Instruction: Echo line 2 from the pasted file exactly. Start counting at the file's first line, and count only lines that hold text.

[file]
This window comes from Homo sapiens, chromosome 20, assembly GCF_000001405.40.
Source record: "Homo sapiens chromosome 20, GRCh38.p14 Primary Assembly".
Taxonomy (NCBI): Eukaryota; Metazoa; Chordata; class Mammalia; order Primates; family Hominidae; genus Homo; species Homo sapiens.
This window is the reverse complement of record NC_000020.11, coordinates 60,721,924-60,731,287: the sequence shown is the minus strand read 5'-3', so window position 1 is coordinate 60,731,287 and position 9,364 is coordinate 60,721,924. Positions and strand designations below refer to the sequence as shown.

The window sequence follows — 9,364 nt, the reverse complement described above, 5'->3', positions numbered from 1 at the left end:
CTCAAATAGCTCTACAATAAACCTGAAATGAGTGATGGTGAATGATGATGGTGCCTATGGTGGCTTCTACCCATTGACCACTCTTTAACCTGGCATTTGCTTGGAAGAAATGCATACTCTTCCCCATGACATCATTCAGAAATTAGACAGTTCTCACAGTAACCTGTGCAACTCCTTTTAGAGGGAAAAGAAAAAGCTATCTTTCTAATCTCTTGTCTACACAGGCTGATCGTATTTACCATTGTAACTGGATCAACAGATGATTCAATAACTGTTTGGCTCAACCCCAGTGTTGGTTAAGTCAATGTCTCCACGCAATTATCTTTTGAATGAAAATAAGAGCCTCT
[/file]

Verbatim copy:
Source record: "Homo sapiens chromosome 20, GRCh38.p14 Primary Assembly".